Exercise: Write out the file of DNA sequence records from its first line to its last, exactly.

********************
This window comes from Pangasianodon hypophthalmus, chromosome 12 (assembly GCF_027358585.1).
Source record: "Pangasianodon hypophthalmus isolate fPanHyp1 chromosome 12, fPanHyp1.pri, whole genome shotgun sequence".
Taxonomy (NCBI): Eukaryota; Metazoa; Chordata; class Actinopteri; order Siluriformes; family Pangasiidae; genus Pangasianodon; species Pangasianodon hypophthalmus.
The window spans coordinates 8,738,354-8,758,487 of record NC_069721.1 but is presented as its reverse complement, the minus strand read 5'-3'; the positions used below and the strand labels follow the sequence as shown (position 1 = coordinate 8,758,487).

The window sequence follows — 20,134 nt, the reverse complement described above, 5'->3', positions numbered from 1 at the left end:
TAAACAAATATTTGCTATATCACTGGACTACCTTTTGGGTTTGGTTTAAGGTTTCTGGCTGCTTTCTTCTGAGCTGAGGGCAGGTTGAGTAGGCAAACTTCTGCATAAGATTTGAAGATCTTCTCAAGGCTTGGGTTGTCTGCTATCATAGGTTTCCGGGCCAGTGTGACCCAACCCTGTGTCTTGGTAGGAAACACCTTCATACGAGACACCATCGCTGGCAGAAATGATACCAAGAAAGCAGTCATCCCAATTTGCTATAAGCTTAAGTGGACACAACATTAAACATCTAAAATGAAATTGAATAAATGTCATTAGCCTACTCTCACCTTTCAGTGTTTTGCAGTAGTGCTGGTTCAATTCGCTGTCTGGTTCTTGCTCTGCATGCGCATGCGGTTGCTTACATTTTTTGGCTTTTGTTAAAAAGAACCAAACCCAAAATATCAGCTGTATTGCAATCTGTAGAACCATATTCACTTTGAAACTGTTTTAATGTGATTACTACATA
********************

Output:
This window comes from Pangasianodon hypophthalmus, chromosome 12 (assembly GCF_027358585.1).
Source record: "Pangasianodon hypophthalmus isolate fPanHyp1 chromosome 12, fPanHyp1.pri, whole genome shotgun sequence".
Taxonomy (NCBI): Eukaryota; Metazoa; Chordata; class Actinopteri; order Siluriformes; family Pangasiidae; genus Pangasianodon; species Pangasianodon hypophthalmus.
The window spans coordinates 8,738,354-8,758,487 of record NC_069721.1 but is presented as its reverse complement, the minus strand read 5'-3'; the positions used below and the strand labels follow the sequence as shown (position 1 = coordinate 8,758,487).

The window sequence follows — 20,134 nt, the reverse complement described above, 5'->3', positions numbered from 1 at the left end:
TAAACAAATATTTGCTATATCACTGGACTACCTTTTGGGTTTGGTTTAAGGTTTCTGGCTGCTTTCTTCTGAGCTGAGGGCAGGTTGAGTAGGCAAACTTCTGCATAAGATTTGAAGATCTTCTCAAGGCTTGGGTTGTCTGCTATCATAGGTTTCCGGGCCAGTGTGACCCAACCCTGTGTCTTGGTAGGAAACACCTTCATACGAGACACCATCGCTGGCAGAAATGATACCAAGAAAGCAGTCATCCCAATTTGCTATAAGCTTAAGTGGACACAACATTAAACATCTAAAATGAAATTGAATAAATGTCATTAGCCTACTCTCACCTTTCAGTGTTTTGCAGTAGTGCTGGTTCAATTCGCTGTCTGGTTCTTGCTCTGCATGCGCATGCGGTTGCTTACATTTTTTGGCTTTTGTTAAAAAGAACCAAACCCAAAATATCAGCTGTATTGCAATCTGTAGAACCATATTCACTTTGAAACTGTTTTAATGTGATTACTACATA